Nashua Silver Knights, fans enjoy another Holman Stadium opener

A former minor league general manager in Nashua hit the nail on the head with one of his theories.

“You only get one Opening Night,” said Billy Johnson, who ran the independent Nashua Pride for the first five years of their 11-year existence. “So you better get it right.”

That’s what the Nashua Silver Knights set forth to do Friday night, with a large crowd beginning its march into Holman Stadium.

Opening Night. It’s extra special on Broadway and at ballparks. Two years ago the Silver Knights got washed out completely, postponing the game by mid-day thanks to a 24-hour torrential rain.

Last year, Holman was packed, and there was a healthy crowd of around 2,000 on Friday night. Maybe more was expected, but you’d never know it talking to team president Tim Bawmann, who a couple of days ago was outspoken at the challenges Holman presents servicing the fans.

“Hey, this is great,” Bawmann said.
“Great night, great weather. I don’t know this park as well as I’d like, but we’ve got a good crowd.”

On Opening Night – unless it rains – everyone is happy. Silver Knights Vice President of Marketing Jon Goode has been through so many of these with the sister Lowell Spinners and the Knights. He described the feeling in several ways.

“Nerve racking, exciting, nauseating,” he said.

Nauseating? Sure, the stomach gets unsettled to say the least.

“You work 10 months for this,” Goode said. “You want everything to go so great, because everyone on the staff has worked so hard.”

For the players? It’s just as big. The Silver Knights had several alumni back Friday, and they always loved the first game at Holman.

“Absolutely, it’s surreal,” former Silver Knight Jimmy Ricoy said. “It’s almost not even about baseball. It’s fun. It’s more than fun. You’re always looking in the stands, and you get to experience what it’s going to be like the next 50 games. Then it’s all baseball.”

Nashua Mayor Donnalee Lozeau was nostalgic before she threw one of a few ceremonial pitches. Lozeau presided over the arrival, but also the lockout of the ill-fated Pride successors called the American Defenders.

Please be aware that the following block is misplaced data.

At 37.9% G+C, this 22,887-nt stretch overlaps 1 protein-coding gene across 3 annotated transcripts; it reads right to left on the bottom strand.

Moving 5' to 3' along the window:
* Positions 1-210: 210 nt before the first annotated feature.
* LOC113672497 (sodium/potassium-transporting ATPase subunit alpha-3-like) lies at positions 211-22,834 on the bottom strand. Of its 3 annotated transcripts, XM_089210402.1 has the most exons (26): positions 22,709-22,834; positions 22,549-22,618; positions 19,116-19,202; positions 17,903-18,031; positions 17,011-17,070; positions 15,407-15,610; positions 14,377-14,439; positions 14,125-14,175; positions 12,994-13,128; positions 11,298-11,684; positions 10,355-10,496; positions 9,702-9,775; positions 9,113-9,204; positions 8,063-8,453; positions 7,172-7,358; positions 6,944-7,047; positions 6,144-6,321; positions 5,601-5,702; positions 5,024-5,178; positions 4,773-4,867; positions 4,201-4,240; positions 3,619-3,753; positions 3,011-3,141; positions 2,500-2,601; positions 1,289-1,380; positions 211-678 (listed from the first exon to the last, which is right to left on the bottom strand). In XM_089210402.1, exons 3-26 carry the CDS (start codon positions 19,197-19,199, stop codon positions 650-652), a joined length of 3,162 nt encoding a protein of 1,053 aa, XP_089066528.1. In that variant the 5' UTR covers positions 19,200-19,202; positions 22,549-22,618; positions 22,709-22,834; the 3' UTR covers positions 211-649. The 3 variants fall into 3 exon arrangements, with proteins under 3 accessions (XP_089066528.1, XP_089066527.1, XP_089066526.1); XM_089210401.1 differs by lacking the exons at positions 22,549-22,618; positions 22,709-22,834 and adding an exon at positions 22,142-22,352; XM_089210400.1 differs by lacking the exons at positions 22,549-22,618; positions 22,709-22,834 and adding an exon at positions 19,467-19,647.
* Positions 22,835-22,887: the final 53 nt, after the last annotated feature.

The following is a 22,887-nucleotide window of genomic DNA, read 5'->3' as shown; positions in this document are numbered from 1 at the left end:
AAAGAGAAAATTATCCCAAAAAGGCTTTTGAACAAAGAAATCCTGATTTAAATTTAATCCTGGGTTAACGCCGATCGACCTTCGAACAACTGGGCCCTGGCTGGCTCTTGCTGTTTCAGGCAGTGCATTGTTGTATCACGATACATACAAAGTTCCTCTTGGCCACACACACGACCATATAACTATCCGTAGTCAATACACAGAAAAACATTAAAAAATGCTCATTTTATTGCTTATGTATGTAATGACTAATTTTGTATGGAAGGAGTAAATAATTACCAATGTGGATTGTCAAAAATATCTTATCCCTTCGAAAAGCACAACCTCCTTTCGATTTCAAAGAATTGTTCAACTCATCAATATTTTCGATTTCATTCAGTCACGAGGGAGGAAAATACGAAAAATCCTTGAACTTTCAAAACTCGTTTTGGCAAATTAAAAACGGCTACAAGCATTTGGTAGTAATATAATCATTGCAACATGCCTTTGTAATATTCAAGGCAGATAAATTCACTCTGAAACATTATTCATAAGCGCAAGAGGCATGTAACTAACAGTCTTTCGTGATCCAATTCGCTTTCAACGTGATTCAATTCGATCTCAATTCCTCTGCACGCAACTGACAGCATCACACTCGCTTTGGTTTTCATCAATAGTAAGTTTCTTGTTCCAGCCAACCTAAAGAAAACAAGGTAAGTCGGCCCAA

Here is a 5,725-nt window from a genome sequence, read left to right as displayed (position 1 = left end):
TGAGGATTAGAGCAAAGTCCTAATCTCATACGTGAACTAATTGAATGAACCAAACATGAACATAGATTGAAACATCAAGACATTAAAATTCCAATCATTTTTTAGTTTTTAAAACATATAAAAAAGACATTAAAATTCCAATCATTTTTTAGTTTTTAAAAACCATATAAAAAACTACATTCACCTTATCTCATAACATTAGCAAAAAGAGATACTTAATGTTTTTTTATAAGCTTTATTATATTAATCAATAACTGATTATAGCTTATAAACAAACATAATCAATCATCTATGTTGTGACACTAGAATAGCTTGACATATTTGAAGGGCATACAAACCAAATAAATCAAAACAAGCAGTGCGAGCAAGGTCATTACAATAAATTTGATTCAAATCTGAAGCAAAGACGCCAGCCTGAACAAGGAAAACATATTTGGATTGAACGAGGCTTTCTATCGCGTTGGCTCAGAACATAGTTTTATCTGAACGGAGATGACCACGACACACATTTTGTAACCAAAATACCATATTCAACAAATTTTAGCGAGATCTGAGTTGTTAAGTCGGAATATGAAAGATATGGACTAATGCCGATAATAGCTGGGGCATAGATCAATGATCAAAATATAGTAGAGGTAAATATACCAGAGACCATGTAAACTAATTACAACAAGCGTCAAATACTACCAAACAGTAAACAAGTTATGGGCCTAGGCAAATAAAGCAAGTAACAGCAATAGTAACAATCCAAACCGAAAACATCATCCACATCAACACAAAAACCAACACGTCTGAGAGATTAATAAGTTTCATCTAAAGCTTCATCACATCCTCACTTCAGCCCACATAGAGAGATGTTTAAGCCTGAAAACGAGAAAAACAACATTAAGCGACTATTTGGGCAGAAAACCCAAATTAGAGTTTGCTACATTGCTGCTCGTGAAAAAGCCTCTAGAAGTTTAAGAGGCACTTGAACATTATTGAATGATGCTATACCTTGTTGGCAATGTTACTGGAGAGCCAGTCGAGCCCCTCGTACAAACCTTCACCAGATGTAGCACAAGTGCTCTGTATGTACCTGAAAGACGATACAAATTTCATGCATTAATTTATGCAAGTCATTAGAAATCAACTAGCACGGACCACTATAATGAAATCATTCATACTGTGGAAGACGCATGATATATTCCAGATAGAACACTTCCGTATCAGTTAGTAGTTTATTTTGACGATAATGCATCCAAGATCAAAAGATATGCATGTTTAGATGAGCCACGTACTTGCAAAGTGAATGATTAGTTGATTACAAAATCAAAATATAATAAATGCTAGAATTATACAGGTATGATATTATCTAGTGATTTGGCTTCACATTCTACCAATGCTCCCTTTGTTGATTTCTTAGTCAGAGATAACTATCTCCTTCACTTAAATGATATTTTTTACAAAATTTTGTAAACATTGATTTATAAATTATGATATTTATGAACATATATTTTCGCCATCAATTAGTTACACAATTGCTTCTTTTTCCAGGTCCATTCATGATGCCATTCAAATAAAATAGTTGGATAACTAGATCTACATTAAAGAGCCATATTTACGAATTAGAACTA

Holman went without a major tenant for a summer until she talked with former Pride general manager Chris Hall and Lowell Spinners owner Drew Weber about a new college wooden bat league.

Would the city be interested?


“I feel blessed that I got to be part of this,” Lozeau said. “This is a good fit.”

Indeed it is. The city is big on this. The Park-Recreation Department crew had Holman looking as good as ever. A quarter acre of sod was delivered on Monday. Park-Rec bigwigs Nick Caggiano and Scott Painter had people working tirelessly, as did the Silver Knights. Park-Rec interns Steve Maffee and Zach Husband helped paint the Knights logo behind home plate. The city guys love Opening Night too.

“Oh yes,” Caggiano said. “You should have been here this afternoon, when we were working on the logo. Scott had everybody out here. Everything looks great, doesn’t it?”

It certainly did. Holman had a great crowd, just filing in when Amherst’s Tracy Dell’era sang a smooth National Anthem.

By the sixth inning, after the beer and hot dogs were consumed, Max Burt singled in the Knights’ second run and the crowd roared.

Silver Knights Season Five had begun.

“I think we made it,” Bawmann told the crowd prior to the first pitch. “You guys are a testament to that.”

Opening Night is always a hit.

Tom King can be reached at 594-6468,, or @Telegraph_TomK.